I also think the 10th Amendment of the Constitution cuts across a whole lot of issues and can bring people together. People of New York may well resolve the marriage question differently than the people of Florida or Texas or Ohio. … That’s why we have 50 states — to allow a diversity of views. And so that is a core commitment.

There’s more at the link. Long story short, there is absolutely no inconsistency between what Cruz said in private and what he has said in public.

Santorum, though, has decided to attack Cruz for his federalist-inspired approach.

“It’s basically that he’s not the social conservative that he’s portraying himself to be and is the answer is he’s not,” added Santorum, citing aPolitico story where Cruz said on a secret tape at a fundraiser that he wouldn’t make fighting same-sex marriage a top three priority in his administration.

“If people want to do drugs in Colorado, it’s fine with him,” said Santorum. “If people want have different kind of marriages, it’s fine with him. He doesn’t agree with it. If you want to have an abortion, it’s fine with him, he doesn’t agree with it, but he’s not gonna fight it. That’s not what people are looking for. They’re looking for someone who has a very clear vision of what’s right and what’s wrong and be able to lay that vision out for the American people.”

This is at best a gross mischaracterization of Cruz’s beliefs. What’s more, as streiff at Redstate says:

There is nothing non-conservative about saying that you are willing to allow the voters of Colorado to legalize drugs or the voters of Massachusetts to legalize homosexual marriage. That doesn’t make those decisions right but what social conservatism is about is creating a space where people of faith are free to campaign to have their view be the dominant one. On abortion that means fighting in all states to have abortion outlawed. It doesn’t mean you have to win in all states. It means getting the Supreme Court out of these issues and not imposing Anthony Kennedy’s perverted view of human sexuality upon 300 million people.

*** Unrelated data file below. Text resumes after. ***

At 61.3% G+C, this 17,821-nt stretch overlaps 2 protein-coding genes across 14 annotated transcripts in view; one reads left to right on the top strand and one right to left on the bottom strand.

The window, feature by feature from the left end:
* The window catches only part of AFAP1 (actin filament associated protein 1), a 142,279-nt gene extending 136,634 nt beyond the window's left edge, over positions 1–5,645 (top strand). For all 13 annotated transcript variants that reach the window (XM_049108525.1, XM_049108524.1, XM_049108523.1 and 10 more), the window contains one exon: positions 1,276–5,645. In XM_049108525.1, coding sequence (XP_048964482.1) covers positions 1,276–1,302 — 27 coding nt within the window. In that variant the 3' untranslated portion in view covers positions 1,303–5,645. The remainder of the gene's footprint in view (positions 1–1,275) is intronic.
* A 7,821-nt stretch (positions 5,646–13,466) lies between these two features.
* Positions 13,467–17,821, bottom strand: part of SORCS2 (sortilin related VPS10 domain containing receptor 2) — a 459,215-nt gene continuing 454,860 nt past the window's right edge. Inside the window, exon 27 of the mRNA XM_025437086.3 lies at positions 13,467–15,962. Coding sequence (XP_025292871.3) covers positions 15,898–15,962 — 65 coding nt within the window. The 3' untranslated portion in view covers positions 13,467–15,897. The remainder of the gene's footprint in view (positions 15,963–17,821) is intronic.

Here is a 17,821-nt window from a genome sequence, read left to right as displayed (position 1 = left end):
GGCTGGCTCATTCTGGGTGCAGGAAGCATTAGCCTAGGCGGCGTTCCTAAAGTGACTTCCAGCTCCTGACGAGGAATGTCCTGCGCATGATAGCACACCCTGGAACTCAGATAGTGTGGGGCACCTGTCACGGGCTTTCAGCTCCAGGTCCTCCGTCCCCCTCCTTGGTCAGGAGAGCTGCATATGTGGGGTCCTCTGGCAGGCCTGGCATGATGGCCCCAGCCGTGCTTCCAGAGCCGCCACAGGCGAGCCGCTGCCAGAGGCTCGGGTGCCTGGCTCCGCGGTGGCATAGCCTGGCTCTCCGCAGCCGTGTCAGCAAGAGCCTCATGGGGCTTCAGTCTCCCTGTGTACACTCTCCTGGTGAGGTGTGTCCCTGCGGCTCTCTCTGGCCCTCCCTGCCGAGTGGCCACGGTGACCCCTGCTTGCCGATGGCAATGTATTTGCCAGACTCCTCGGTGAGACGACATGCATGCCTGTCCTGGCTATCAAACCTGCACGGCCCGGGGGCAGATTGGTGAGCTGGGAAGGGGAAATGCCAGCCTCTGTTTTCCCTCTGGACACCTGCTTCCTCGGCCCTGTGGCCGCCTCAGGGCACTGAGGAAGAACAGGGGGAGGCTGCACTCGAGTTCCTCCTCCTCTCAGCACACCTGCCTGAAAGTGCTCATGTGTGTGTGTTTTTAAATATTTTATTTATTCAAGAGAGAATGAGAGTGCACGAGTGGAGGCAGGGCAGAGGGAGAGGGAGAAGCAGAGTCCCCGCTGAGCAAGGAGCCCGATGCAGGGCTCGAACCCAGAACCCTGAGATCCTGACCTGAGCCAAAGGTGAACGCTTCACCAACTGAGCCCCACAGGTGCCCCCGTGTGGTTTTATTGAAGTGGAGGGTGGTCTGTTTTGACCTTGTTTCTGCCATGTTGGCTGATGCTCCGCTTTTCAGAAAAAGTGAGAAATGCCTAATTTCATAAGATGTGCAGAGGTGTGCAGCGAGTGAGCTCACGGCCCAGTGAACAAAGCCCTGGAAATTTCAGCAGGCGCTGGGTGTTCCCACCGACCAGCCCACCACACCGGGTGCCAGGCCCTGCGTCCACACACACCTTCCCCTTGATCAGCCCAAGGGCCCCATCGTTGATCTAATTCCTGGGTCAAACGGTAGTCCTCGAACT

I’d go a step further than streiff and note that Cruz’s approach is far, far more likely to lead to social conservative victories than is Santorum’s. Sad to say, Santorum is living up to his image as a would-be nagger in chief. Cruz’s approach, meanwhile, is one that would get the courts out of the social policy game. If the states are left to their own devices to set policy, then we would have a much greater chance of seeing abortion outlawed or gay marriages not sanctioned than we would now. That is not to say that we stop fighting the cultural values – just the opposite. It’s just that the primary objective of a president is to appoint justices who respect the 10th Amendment and would thus allow those fights to be had on a local level. It would then be up to social conservatives to spread their message in New York, California, Massachusetts, etc.

I understand why Santorum said what he said, but it doesn’t make it any less disappointing. Yet I’ve been constantly disappointed by the need people seem to feel to absolutely denigrate every presidential candidate that is not their first choice, but that’s another discussion.